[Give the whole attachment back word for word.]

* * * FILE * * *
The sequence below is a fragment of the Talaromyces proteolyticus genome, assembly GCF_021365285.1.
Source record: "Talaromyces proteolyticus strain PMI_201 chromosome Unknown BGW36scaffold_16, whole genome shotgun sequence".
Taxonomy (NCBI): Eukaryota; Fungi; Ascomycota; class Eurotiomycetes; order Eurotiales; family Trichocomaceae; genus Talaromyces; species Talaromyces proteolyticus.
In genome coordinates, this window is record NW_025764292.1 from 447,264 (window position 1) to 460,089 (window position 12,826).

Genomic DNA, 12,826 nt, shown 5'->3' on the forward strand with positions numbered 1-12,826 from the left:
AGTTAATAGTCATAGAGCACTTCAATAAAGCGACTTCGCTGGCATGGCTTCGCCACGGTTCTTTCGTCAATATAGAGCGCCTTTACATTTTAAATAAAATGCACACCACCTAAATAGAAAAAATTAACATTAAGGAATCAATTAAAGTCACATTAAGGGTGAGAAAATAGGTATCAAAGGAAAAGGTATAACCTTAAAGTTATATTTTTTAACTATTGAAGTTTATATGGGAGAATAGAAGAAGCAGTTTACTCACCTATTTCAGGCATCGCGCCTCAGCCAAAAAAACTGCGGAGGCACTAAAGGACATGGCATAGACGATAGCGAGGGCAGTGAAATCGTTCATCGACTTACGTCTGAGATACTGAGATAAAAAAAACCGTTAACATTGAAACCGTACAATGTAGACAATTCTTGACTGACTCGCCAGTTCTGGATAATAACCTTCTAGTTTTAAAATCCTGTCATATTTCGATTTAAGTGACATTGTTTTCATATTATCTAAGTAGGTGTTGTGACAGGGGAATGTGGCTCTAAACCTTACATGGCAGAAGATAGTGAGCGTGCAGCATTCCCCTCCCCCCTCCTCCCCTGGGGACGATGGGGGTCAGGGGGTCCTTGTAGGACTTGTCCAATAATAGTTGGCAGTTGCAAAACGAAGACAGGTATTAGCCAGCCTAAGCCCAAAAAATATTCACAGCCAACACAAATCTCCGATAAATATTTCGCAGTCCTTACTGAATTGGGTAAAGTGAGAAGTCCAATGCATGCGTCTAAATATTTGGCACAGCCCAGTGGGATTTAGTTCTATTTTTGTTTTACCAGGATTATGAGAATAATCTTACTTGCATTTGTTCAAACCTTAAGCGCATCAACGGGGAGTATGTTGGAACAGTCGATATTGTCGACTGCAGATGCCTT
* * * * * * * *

The sequence below is a fragment of the Talaromyces proteolyticus genome, assembly GCF_021365285.1.
Source record: "Talaromyces proteolyticus strain PMI_201 chromosome Unknown BGW36scaffold_16, whole genome shotgun sequence".
Taxonomy (NCBI): Eukaryota; Fungi; Ascomycota; class Eurotiomycetes; order Eurotiales; family Trichocomaceae; genus Talaromyces; species Talaromyces proteolyticus.
In genome coordinates, this window is record NW_025764292.1 from 447,264 (window position 1) to 460,089 (window position 12,826).

Genomic DNA, 12,826 nt, shown 5'->3' on the forward strand with positions numbered 1-12,826 from the left:
AGTTAATAGTCATAGAGCACTTCAATAAAGCGACTTCGCTGGCATGGCTTCGCCACGGTTCTTTCGTCAATATAGAGCGCCTTTACATTTTAAATAAAATGCACACCACCTAAATAGAAAAAATTAACATTAAGGAATCAATTAAAGTCACATTAAGGGTGAGAAAATAGGTATCAAAGGAAAAGGTATAACCTTAAAGTTATATTTTTTAACTATTGAAGTTTATATGGGAGAATAGAAGAAGCAGTTTACTCACCTATTTCAGGCATCGCGCCTCAGCCAAAAAAACTGCGGAGGCACTAAAGGACATGGCATAGACGATAGCGAGGGCAGTGAAATCGTTCATCGACTTACGTCTGAGATACTGAGATAAAAAAAACCGTTAACATTGAAACCGTACAATGTAGACAATTCTTGACTGACTCGCCAGTTCTGGATAATAACCTTCTAGTTTTAAAATCCTGTCATATTTCGATTTAAGTGACATTGTTTTCATATTATCTAAGTAGGTGTTGTGACAGGGGAATGTGGCTCTAAACCTTACATGGCAGAAGATAGTGAGCGTGCAGCATTCCCCTCCCCCCTCCTCCCCTGGGGACGATGGGGGTCAGGGGGTCCTTGTAGGACTTGTCCAATAATAGTTGGCAGTTGCAAAACGAAGACAGGTATTAGCCAGCCTAAGCCCAAAAAATATTCACAGCCAACACAAATCTCCGATAAATATTTCGCAGTCCTTACTGAATTGGGTAAAGTGAGAAGTCCAATGCATGCGTCTAAATATTTGGCACAGCCCAGTGGGATTTAGTTCTATTTTTGTTTTACCAGGATTATGAGAATAATCTTACTTGCATTTGTTCAAACCTTAAGCGCATCAACGGGGAGTATGTTGGAACAGTCGATATTGTCGACTGCAGATGCCTT